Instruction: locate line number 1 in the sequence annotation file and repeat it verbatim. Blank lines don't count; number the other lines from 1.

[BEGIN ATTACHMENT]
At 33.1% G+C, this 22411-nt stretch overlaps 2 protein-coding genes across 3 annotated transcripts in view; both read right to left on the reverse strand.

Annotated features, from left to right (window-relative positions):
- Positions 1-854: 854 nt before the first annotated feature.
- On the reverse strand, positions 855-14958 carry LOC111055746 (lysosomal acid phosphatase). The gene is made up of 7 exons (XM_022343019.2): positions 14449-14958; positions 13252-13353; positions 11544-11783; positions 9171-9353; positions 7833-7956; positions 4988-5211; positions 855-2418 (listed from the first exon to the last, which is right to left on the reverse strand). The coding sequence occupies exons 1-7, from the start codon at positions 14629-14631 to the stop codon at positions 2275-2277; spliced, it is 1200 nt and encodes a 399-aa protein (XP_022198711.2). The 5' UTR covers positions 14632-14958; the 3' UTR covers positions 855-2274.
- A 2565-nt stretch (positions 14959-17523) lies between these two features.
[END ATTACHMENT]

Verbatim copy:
At 33.1% G+C, this 22411-nt stretch overlaps 2 protein-coding genes across 3 annotated transcripts in view; both read right to left on the reverse strand.